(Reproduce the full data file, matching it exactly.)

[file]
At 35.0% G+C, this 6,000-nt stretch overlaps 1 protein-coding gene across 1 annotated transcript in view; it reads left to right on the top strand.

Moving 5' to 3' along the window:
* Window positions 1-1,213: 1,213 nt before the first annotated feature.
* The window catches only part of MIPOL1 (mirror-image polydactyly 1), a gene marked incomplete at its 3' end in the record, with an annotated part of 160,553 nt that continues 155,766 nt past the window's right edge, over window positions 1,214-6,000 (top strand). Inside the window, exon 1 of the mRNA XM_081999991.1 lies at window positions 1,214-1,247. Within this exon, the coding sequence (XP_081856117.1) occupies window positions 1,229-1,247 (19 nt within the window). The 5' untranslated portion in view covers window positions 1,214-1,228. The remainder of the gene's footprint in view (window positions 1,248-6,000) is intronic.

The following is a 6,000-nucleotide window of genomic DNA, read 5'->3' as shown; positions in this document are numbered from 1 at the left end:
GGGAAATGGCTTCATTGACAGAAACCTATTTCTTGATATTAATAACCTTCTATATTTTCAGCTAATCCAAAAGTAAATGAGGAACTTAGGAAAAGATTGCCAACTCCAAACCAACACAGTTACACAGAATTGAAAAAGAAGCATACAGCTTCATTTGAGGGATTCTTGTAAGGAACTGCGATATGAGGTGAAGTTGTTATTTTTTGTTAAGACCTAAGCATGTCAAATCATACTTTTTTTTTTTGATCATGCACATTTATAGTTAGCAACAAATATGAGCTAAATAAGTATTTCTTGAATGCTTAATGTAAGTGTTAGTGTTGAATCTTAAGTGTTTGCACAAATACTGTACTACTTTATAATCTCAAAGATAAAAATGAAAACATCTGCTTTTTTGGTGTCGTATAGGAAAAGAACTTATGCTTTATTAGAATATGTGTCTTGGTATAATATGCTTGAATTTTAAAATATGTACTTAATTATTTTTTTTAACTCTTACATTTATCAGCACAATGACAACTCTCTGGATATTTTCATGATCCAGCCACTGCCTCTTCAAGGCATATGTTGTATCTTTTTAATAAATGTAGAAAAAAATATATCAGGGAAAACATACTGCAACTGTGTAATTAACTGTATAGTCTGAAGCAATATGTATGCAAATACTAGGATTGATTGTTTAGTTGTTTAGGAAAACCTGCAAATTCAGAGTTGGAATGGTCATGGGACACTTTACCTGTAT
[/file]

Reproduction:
At 35.0% G+C, this 6,000-nt stretch overlaps 1 protein-coding gene across 1 annotated transcript in view; it reads left to right on the top strand.

Moving 5' to 3' along the window:
* Window positions 1-1,213: 1,213 nt before the first annotated feature.
* The window catches only part of MIPOL1 (mirror-image polydactyly 1), a gene marked incomplete at its 3' end in the record, with an annotated part of 160,553 nt that continues 155,766 nt past the window's right edge, over window positions 1,214-6,000 (top strand). Inside the window, exon 1 of the mRNA XM_081999991.1 lies at window positions 1,214-1,247. Within this exon, the coding sequence (XP_081856117.1) occupies window positions 1,229-1,247 (19 nt within the window). The 5' untranslated portion in view covers window positions 1,214-1,228. The remainder of the gene's footprint in view (window positions 1,248-6,000) is intronic.

The following is a 6,000-nucleotide window of genomic DNA, read 5'->3' as shown; positions in this document are numbered from 1 at the left end:
GGGAAATGGCTTCATTGACAGAAACCTATTTCTTGATATTAATAACCTTCTATATTTTCAGCTAATCCAAAAGTAAATGAGGAACTTAGGAAAAGATTGCCAACTCCAAACCAACACAGTTACACAGAATTGAAAAAGAAGCATACAGCTTCATTTGAGGGATTCTTGTAAGGAACTGCGATATGAGGTGAAGTTGTTATTTTTTGTTAAGACCTAAGCATGTCAAATCATACTTTTTTTTTTTGATCATGCACATTTATAGTTAGCAACAAATATGAGCTAAATAAGTATTTCTTGAATGCTTAATGTAAGTGTTAGTGTTGAATCTTAAGTGTTTGCACAAATACTGTACTACTTTATAATCTCAAAGATAAAAATGAAAACATCTGCTTTTTTGGTGTCGTATAGGAAAAGAACTTATGCTTTATTAGAATATGTGTCTTGGTATAATATGCTTGAATTTTAAAATATGTACTTAATTATTTTTTTTAACTCTTACATTTATCAGCACAATGACAACTCTCTGGATATTTTCATGATCCAGCCACTGCCTCTTCAAGGCATATGTTGTATCTTTTTAATAAATGTAGAAAAAAATATATCAGGGAAAACATACTGCAACTGTGTAATTAACTGTATAGTCTGAAGCAATATGTATGCAAATACTAGGATTGATTGTTTAGTTGTTTAGGAAAACCTGCAAATTCAGAGTTGGAATGGTCATGGGACACTTTACCTGTAT